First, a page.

“Yeah, I think the pressure has been a little bit taken off a little bit, and I still am hungry for more. But yeah, I’m just going to enjoy this and try not to look into the future.”

Don’t worry, this kid’s all right – and she’s still smiling.

Danilina and Heliovaara win mixed doubles crown

Imagine winning a Grand Slam title in your first event as a team and beating the top-seeded team. That’s exactly what happened to Kazakhstan’s Anna Danilina and Harri Heliovaara of Finland. On Saturday, Danilina and Heliovaara became the first players from Kazakhstan and Finland to win a US Open mixed doubles title.

Danilina, 28, four-time All-American at the University of Florida, and Heliovaara, 34, who was making just his second Grand Slam mixed doubles appearance, defeated No. 1 seeds Jessica Pegula and Austin Krajicek, both of the United States, 6-3, 6-4, in 72 minutes on Arthur Ashe Stadium.

Now, after meeting for the first time two weeks ago when they registered to play mixed doubles, each is a major champion for the first time. They dropped only one set throughout their five matches. It came in their first-round match. From the second round on they won all of their matches in straight sets.

“I have no words,” said Danilina, who is ranked 28th in doubles on the WTA Tour and was playing in her only her second major championship match after reaching the Australian Open women’s doubles final in 2022. “It was an amazing run. I don’t know what to say, it’s been a pleasure. To many more.”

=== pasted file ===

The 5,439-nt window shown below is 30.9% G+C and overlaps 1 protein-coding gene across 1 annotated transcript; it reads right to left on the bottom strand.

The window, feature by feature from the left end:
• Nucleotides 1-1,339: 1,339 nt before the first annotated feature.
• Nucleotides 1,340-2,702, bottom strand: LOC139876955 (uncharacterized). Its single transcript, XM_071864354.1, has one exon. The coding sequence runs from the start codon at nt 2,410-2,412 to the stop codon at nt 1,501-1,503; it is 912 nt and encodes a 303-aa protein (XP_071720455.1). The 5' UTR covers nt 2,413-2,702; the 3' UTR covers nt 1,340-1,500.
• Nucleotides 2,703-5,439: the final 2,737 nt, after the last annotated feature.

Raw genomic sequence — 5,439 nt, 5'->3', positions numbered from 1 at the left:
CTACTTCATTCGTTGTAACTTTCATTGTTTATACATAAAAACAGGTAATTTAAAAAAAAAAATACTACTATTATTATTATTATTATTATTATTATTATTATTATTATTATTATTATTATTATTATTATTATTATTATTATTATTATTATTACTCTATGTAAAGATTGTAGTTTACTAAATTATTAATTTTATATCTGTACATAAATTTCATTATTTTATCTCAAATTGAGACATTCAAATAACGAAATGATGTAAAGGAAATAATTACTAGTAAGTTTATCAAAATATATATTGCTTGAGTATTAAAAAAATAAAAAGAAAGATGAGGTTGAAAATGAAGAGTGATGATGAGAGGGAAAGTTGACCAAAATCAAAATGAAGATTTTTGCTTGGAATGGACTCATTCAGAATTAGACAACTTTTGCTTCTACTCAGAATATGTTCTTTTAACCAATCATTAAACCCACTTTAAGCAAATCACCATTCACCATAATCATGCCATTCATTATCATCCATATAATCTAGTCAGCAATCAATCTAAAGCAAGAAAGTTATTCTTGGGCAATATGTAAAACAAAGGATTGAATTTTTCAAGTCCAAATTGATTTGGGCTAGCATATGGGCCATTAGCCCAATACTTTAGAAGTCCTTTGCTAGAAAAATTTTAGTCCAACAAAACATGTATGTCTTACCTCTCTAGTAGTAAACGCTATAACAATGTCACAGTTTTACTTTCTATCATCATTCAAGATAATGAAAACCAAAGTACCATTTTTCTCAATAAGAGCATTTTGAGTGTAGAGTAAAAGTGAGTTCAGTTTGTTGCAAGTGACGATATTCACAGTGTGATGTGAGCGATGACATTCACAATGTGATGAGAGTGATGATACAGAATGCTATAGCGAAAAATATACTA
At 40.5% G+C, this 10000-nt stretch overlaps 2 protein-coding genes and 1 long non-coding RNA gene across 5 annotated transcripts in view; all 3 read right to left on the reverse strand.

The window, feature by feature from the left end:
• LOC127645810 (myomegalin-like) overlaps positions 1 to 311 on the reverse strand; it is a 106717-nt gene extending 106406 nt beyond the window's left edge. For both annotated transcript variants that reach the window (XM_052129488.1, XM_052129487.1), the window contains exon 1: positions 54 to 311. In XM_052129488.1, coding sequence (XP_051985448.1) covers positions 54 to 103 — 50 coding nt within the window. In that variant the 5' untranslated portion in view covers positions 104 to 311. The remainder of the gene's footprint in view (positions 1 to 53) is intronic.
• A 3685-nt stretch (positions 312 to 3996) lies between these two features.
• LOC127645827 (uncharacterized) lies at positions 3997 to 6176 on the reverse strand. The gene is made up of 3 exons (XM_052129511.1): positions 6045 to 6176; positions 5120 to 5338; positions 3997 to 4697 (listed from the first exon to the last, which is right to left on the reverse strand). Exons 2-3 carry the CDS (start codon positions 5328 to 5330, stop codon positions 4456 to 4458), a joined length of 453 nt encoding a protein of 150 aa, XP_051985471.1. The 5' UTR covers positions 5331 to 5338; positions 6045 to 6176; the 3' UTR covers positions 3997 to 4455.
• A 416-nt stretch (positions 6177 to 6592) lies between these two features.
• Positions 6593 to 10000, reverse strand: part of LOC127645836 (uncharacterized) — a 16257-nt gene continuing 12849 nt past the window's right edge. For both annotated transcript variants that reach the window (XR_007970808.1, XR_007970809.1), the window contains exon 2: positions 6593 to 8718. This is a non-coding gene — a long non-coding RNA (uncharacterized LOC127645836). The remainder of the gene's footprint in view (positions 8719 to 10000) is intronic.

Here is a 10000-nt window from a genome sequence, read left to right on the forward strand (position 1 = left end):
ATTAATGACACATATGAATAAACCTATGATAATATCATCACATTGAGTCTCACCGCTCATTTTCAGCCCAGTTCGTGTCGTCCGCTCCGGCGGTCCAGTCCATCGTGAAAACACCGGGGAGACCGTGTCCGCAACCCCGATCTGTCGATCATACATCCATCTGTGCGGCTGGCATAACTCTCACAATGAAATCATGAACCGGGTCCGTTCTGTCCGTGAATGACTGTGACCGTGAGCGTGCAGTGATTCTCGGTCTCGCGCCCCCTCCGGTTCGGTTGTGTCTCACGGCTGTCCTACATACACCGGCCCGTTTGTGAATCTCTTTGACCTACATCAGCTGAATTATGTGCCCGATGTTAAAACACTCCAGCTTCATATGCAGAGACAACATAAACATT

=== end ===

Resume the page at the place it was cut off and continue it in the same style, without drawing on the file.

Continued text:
Heliovaara, who is ranked No. 25 in the Pepperstone ATP Doubles Rankings, added: “We stayed here for a long time, three weeks in New York. But it was worth it, every minute. Happy to lift the trophy. … I have to thank my partner. She is the reason we’re standing here. I didn’t know you two weeks ago, but now I know you very well. Thank you very much Anna.”

Around the US Open

By the numbers

Coco Gauff became the fifth American teenager to reach the US Open final in the Open Era, along with Pam Shriver (1978), Tracy Austin (1979 and 1981), Venus Williams (1997), and Serena Williams (1999 and 2001), and the third American teenager to win joining Austin and Serena Williams.

This was Aryna Sabalenka‘s 23rd Grand Slam appearance and second final after winning the Australian Open this year.

“Quotable …”

“They’re the reason why I have this trophy today, to be honest. They have allowed me to believe in this dream, you know, growing up.

“You know, there wasn’t too many just Black tennis players dominating the sport. It was literally, at that time when I was younger, it was just them that I can remember.

“Obviously more came because of their legacy. So it made the dream more believable. But all the things that they had to go through, they made it easier for someone like me to do this.”

– US Open champion Coco Gauff, during her victory news conference on growing up idolizing the Williams sisters and now seeing her name on the champion’s trophy alongside theirs.

“We have played three times this year. Final of a Masters 1000 and two semifinals of a Grand Slam. I’m sure we’re going to play more matches in, you know, in final rounds of big tournaments. So, it’s going to be a good rivalry, I think. Every match that we’ve played, I think we’ve shown great points, great battles. It’s going to be [a] good one.”

Carlos Alcaraz of Spain, from his post-match news conference, on his budding rivalry with Daniil Medvedev.